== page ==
As a cooperative business, we adhere to these principles:
• Voluntary and Open Membership
• Democratic Member Control
• Member Economic Participation
• Autonomy and Independence
• Education, Training, and
• Cooperation Among Co-ops
• Concern for Community
The North Coast Cooperative is a member-owned community market
guided by cooperative principles emphasizing a diverse selection
of organic, bulk, and local food products. The Co-op provides
consumer education so that shoppers can make informed choices.
The Co-op promotes community building and environmental sustainability
while maintaining financial stability. The foundation of our
work is meeting member needs.
Statement of Co-operative Identity
A co-operative is an autonomous association of persons united
voluntarily to meet their common economic, social and cultural
needs and aspirations through a jointly-owned and democratically
Co-operatives are based on the values of self-help, self-responsibility,
democracy, equality, equity, and solidarity. In the tradition
of their founders, co-operative members believe in the ethical
values of honesty, openness, social responsibility, and caring
811 I Street
Arcata, CA 95521
Kelli Reese, ext. 124
Bella Waters, ext. 135
Melanie Bettenhausen, ext. 132
Lisa Landry, ext. 127
Ron Sharp, ext. 131
Chief Financial Officer
Kelli Costa, ext. 138
8th & I Streets, 707 822-5947
Kevin Waters, ext. 125
4th & B Streets, 707 443-6027
Toby Massey, ext. 141
Co-op Board of Directors
Correspondence to the Board is forwarded to Bella Waters, ext. 135.
STRATEGIC PLAN 2014
The North Coast Co-op is in full planning mode for our 2014-2018 Strategic Plan. Learn more about the Co-op's strategic planning process in the March issue of the Co-op News here or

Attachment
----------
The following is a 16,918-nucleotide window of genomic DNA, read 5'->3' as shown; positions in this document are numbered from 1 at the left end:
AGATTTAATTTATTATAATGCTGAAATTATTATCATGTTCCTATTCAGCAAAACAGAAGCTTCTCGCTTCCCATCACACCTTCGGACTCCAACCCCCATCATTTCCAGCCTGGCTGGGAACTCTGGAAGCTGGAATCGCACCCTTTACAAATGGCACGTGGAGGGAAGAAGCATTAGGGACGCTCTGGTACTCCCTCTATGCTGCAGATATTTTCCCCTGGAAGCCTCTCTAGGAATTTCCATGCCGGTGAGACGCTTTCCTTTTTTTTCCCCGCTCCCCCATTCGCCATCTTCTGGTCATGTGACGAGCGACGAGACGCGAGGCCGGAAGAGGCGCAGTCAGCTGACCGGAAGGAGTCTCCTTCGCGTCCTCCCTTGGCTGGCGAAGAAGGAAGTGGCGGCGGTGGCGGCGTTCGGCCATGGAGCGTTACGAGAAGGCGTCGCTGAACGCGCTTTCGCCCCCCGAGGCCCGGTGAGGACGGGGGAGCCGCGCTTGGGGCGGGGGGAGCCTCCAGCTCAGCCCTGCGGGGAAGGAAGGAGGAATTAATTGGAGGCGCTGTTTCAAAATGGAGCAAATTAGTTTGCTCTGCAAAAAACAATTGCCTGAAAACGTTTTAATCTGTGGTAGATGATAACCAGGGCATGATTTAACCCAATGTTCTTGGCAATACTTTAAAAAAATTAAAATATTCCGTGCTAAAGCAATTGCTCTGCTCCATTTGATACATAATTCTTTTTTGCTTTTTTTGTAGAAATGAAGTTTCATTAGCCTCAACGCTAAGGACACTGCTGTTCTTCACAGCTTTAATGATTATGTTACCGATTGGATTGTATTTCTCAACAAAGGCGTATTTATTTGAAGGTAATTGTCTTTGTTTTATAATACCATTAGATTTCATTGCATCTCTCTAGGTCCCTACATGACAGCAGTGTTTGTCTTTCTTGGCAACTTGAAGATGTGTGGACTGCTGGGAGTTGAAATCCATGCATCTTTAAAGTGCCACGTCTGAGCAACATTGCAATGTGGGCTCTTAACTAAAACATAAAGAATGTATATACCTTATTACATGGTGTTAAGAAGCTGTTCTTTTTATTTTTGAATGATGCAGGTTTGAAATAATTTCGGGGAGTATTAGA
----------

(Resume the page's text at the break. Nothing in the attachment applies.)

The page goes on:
Contact Membership Coordinator Bella Waters at (707) 826-8670 ext. 135.
STRATEGIC PLAN 2009
Operational decisions should be driven by a plan of where an organization wants to go, that's why we have created a 5-year strategic plan for the North Coast Co-op. Rather than a top-down plan reflecting the vision of one person or a small group, we sought input from the Board of Directors, the management team, the employees and the member owners at large.
-Serving our membership
-Serving our community
-Serving the environment
-Developing our employees
-Improving our financial position
-Developing the "Co-op Experience"
Read the full document...
Questions? Contact Kelli Reese at (707) 826-8670 ext. 124.
AT BOARD MEETINGS
Join the North Coast Co-op Board of Directors in learning about important issues regarding co-ops and the community at large. Because the board recognizes that not everyone can attend every meeting, they have posted the educational forums on our You Tube channel for easy viewing from home.
The North Coast Co-op maintains a focus of educating our members and therefore will continue to support this mission by providing the following information:
Richardson Grove Expansion
Humboldt Poultry Cooperative
LUNA Kids Cooperative Preschool
Watch this space for future topics!
If you would like to comment on a video, please visit our blog.
by the North Coast Co-op
Board of Directors
The North Coast Cooperative recognizes both the potential health and environmental hazards associated with Genetically Engineered (GE) foods and Genetically Modified Organisms (GMO) in our food chain. A Genetically Modified Organism is an organism whose genetic characteristics have been altered by the insertion of a modified gene or a gene from another organism using the techniques of genetic engineering (1). Working outside of the confines of natural possibilities, these alterations leave a risk of unknown consequences to the ecosystem and public health. The North Coast Cooperative believes that at this time the best way to avoid GE and GMO products is to consume only certified organic food. We call upon regulatory agencies to support thorough testing and strict labeling standards for GMO products. Education and information regarding food safety is a responsibility the North Coast Cooperative accepts and embraces. There are resources available throughout the store, as well as on our web site to stay informed regarding controversial technologies and practices.
(1) As defined by the American Heritage Medical Dictionary.
We Own It!
A cooperative is a business owned and managed by its members. As locally owned businesses, co-ops are committed to the people they serve and the communities in which they live.
As a member you belong to an organization that strives to sustain
the environment, the economy and the community. The Co-op
actively supports local agriculture, food producers and general